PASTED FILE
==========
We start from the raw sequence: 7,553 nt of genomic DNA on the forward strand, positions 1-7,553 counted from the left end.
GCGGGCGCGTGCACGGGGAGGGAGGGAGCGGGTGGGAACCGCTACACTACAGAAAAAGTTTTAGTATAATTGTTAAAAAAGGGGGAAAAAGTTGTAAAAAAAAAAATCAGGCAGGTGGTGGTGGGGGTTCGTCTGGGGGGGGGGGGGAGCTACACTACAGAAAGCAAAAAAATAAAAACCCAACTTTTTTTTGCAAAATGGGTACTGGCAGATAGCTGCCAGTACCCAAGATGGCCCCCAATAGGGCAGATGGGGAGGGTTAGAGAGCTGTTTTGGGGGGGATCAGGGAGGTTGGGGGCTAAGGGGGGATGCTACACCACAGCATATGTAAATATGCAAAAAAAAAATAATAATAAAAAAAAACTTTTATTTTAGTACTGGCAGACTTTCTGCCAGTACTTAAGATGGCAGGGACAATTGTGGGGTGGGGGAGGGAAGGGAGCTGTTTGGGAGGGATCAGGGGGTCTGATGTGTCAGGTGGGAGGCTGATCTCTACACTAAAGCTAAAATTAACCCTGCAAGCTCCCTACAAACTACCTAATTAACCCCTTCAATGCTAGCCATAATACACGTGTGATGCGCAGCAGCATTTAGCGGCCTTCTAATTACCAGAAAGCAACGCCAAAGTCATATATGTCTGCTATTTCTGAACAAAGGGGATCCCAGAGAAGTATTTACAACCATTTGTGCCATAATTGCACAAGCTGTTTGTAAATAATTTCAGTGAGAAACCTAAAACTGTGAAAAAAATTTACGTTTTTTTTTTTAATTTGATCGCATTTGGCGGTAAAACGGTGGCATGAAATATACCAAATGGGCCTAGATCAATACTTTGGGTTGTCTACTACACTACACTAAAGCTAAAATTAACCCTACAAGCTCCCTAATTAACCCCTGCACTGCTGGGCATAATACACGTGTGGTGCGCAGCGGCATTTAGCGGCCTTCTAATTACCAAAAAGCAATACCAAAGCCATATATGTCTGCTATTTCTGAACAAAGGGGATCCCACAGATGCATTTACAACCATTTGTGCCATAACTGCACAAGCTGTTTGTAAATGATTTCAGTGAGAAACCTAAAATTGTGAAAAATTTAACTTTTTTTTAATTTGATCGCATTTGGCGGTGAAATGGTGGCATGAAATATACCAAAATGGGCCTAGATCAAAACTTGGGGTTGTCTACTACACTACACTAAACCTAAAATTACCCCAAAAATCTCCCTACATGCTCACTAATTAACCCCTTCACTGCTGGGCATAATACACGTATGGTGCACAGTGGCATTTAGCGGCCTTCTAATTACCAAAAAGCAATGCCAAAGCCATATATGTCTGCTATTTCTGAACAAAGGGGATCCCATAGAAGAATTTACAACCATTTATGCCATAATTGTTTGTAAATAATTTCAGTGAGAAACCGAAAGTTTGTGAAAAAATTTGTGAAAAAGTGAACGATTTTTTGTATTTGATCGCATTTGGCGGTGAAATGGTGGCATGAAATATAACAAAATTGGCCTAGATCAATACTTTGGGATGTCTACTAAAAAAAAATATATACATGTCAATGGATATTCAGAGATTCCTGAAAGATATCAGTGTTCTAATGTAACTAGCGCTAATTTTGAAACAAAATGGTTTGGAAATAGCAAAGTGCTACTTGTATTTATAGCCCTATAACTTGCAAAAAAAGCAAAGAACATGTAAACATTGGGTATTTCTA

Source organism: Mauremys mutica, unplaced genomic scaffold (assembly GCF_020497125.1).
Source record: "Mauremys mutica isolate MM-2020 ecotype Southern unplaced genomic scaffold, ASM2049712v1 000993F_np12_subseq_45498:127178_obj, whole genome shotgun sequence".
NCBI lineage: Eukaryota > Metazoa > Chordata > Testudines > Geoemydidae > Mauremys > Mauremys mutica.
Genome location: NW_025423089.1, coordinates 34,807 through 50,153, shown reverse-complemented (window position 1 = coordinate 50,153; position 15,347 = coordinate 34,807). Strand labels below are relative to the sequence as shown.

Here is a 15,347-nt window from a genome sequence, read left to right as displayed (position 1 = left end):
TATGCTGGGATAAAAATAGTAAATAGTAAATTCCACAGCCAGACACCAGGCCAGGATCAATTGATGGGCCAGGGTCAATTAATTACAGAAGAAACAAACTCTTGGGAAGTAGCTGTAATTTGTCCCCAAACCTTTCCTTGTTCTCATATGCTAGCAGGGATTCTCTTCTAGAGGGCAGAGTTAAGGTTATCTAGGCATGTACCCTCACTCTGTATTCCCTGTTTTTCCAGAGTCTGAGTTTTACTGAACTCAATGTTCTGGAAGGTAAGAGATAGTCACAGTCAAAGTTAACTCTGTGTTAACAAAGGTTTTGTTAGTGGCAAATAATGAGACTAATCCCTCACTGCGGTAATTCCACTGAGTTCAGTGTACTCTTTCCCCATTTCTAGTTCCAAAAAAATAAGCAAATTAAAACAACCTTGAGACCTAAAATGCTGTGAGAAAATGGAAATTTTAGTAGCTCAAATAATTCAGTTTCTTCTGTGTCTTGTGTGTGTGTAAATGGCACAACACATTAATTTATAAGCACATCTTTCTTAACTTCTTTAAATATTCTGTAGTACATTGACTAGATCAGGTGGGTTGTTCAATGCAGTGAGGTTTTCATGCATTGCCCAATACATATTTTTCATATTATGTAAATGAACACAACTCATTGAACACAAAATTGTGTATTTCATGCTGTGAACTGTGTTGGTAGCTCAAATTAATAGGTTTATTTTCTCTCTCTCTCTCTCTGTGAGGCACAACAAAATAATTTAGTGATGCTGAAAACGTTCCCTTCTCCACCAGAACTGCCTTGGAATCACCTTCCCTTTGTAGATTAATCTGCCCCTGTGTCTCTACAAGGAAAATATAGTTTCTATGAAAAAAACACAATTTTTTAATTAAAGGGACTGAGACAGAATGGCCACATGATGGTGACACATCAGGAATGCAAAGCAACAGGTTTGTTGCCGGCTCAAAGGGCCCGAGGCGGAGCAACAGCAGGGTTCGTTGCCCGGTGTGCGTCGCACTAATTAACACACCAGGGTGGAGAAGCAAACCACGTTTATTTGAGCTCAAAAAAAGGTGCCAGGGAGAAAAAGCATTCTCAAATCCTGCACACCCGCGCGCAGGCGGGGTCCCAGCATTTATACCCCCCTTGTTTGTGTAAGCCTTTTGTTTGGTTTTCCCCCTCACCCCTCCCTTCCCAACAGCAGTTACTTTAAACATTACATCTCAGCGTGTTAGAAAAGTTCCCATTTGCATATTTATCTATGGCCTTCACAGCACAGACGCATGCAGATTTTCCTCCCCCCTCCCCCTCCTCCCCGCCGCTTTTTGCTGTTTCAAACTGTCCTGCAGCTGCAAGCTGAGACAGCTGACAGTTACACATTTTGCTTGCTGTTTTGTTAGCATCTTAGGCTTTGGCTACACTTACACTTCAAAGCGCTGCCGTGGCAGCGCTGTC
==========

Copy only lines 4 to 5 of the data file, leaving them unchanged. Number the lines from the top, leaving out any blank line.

Source record: "Mauremys mutica isolate MM-2020 ecotype Southern unplaced genomic scaffold, ASM2049712v1 000993F_np12_subseq_45498:127178_obj, whole genome shotgun sequence".
NCBI lineage: Eukaryota > Metazoa > Chordata > Testudines > Geoemydidae > Mauremys > Mauremys mutica.